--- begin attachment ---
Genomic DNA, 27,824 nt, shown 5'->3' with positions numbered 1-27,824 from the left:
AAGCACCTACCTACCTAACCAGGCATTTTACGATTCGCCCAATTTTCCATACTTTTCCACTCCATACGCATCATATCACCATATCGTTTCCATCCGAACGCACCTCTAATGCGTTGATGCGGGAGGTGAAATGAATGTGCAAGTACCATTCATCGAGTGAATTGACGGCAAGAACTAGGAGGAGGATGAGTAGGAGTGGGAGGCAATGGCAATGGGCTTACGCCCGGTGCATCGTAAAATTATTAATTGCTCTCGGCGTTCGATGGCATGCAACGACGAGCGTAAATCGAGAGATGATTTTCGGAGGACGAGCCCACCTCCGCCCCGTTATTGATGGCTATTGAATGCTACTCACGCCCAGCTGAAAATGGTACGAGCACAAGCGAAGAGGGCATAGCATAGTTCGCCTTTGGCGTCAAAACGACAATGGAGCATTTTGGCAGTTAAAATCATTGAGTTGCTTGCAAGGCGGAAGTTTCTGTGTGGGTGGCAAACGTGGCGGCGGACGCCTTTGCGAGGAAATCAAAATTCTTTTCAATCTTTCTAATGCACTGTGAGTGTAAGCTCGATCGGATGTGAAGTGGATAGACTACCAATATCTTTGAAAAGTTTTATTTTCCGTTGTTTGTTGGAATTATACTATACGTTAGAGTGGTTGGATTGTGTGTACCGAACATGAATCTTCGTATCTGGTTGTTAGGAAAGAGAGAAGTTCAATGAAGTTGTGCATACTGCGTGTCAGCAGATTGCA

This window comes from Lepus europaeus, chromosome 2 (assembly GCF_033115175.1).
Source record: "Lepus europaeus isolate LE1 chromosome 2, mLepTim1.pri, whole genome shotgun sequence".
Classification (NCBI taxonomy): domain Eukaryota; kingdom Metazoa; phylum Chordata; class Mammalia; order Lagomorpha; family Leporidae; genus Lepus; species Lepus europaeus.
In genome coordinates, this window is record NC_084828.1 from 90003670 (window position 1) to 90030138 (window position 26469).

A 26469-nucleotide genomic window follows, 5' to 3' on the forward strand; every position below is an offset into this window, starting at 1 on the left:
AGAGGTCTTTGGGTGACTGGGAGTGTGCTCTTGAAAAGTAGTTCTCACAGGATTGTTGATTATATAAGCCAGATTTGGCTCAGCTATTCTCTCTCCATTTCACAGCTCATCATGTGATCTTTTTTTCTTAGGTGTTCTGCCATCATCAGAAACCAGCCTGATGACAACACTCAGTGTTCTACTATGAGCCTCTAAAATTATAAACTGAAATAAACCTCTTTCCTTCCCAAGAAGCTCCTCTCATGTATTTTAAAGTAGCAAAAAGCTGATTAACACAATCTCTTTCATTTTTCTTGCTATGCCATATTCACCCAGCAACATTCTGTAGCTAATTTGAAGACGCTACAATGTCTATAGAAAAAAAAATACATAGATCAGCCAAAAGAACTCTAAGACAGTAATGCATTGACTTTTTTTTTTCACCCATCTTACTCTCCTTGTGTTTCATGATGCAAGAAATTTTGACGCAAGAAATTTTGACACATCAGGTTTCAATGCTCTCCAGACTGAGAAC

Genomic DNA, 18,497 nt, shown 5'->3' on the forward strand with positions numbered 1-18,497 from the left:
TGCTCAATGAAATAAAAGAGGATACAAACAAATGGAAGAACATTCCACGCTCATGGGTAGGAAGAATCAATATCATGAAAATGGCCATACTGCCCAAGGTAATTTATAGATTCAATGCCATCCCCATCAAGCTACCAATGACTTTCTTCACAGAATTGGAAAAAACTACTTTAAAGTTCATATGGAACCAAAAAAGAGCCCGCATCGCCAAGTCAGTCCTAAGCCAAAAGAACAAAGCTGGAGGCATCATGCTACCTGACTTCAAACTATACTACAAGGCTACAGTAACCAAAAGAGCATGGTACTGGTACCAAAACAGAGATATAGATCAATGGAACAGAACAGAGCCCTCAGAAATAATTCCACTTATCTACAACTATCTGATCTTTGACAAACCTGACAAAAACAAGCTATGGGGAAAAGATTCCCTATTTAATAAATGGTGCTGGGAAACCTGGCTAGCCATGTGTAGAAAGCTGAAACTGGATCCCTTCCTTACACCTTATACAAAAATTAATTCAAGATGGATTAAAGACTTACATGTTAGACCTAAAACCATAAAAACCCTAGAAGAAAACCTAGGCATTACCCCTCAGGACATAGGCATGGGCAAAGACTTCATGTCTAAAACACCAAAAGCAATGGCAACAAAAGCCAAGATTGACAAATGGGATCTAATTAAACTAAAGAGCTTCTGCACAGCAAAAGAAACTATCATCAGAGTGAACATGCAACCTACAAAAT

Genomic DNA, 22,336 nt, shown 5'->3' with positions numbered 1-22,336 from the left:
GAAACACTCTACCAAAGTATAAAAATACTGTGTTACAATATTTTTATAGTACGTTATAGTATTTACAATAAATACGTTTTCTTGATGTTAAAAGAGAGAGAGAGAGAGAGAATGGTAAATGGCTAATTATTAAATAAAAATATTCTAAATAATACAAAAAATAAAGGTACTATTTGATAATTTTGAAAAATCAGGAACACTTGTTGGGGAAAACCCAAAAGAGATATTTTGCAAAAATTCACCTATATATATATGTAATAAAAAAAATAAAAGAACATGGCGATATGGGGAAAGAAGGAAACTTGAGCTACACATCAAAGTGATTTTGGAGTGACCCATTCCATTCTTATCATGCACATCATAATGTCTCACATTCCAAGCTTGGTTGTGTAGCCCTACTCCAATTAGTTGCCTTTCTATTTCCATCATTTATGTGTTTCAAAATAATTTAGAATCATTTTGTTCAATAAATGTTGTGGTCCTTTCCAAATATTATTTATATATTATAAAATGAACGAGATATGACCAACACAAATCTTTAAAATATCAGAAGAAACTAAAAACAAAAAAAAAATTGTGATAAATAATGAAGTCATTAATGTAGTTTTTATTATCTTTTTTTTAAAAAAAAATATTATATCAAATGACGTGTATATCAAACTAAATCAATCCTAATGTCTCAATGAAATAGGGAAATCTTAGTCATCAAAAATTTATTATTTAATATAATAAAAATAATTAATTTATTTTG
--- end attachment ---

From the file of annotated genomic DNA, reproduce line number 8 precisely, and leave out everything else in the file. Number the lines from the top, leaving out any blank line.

AGAGGTCTTTGGGTGACTGGGAGTGTGCTCTTGAAAAGTAGTTCTCACAGGATTGTTGATTATATAAGCCAGATTTGGCTCAGCTATTCTCTCTCCATTTCACAGCTCATCATGTGATCTTTTTTTCTTAGGTGTTCTGCCATCATCAGAAACCAGCCTGATGACAACACTCAGTGTTCTACTATGAGCCTCTAAAATTATAAACTGAAATAAACCTCTTTCCTTCCCAAGAAGCTCCTCTCATGTATTTTAAAGTAGCAAAAAGCTGATTAACACAATCTCTTTCATTTTTCTTGCTATGCCATATTCACCCAGCAACATTCTGTAGCTAATTTGAAGACGCTACAATGTCTATAGAAAAAAAAATACATAGATCAGCCAAAAGAACTCTAAGACAGTAATGCATTGACTTTTTTTTTTCACCCATCTTACTCTCCTTGTGTTTCATGATGCAAGAAATTTTGACGCAAGAAATTTTGACACATCAGGTTTCAATGCTCTCCAGACTGAGAAC